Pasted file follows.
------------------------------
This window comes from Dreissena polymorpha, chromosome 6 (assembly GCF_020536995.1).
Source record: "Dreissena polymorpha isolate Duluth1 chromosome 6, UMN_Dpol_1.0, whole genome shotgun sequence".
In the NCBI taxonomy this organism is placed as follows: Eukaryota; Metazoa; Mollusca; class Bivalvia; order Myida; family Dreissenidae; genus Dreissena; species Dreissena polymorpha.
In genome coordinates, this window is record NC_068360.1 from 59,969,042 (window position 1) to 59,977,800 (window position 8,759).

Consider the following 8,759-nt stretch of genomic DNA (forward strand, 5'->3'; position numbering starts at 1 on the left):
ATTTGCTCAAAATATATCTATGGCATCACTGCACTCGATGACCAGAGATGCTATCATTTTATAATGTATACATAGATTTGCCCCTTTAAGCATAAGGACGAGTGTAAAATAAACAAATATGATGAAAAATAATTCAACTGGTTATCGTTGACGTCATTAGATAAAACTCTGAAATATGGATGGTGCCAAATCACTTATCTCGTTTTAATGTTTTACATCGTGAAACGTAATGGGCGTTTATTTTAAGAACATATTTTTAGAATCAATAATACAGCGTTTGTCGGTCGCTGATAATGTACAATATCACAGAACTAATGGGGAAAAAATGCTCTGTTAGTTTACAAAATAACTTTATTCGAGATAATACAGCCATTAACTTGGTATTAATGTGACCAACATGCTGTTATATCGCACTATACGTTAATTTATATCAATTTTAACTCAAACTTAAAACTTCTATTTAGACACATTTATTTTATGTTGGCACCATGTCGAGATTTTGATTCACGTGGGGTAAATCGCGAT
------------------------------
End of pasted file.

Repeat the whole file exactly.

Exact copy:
This window comes from Dreissena polymorpha, chromosome 6 (assembly GCF_020536995.1).
Source record: "Dreissena polymorpha isolate Duluth1 chromosome 6, UMN_Dpol_1.0, whole genome shotgun sequence".
In the NCBI taxonomy this organism is placed as follows: Eukaryota; Metazoa; Mollusca; class Bivalvia; order Myida; family Dreissenidae; genus Dreissena; species Dreissena polymorpha.
In genome coordinates, this window is record NC_068360.1 from 59,969,042 (window position 1) to 59,977,800 (window position 8,759).

Consider the following 8,759-nt stretch of genomic DNA (forward strand, 5'->3'; position numbering starts at 1 on the left):
ATTTGCTCAAAATATATCTATGGCATCACTGCACTCGATGACCAGAGATGCTATCATTTTATAATGTATACATAGATTTGCCCCTTTAAGCATAAGGACGAGTGTAAAATAAACAAATATGATGAAAAATAATTCAACTGGTTATCGTTGACGTCATTAGATAAAACTCTGAAATATGGATGGTGCCAAATCACTTATCTCGTTTTAATGTTTTACATCGTGAAACGTAATGGGCGTTTATTTTAAGAACATATTTTTAGAATCAATAATACAGCGTTTGTCGGTCGCTGATAATGTACAATATCACAGAACTAATGGGGAAAAAATGCTCTGTTAGTTTACAAAATAACTTTATTCGAGATAATACAGCCATTAACTTGGTATTAATGTGACCAACATGCTGTTATATCGCACTATACGTTAATTTATATCAATTTTAACTCAAACTTAAAACTTCTATTTAGACACATTTATTTTATGTTGGCACCATGTCGAGATTTTGATTCACGTGGGGTAAATCGCGAT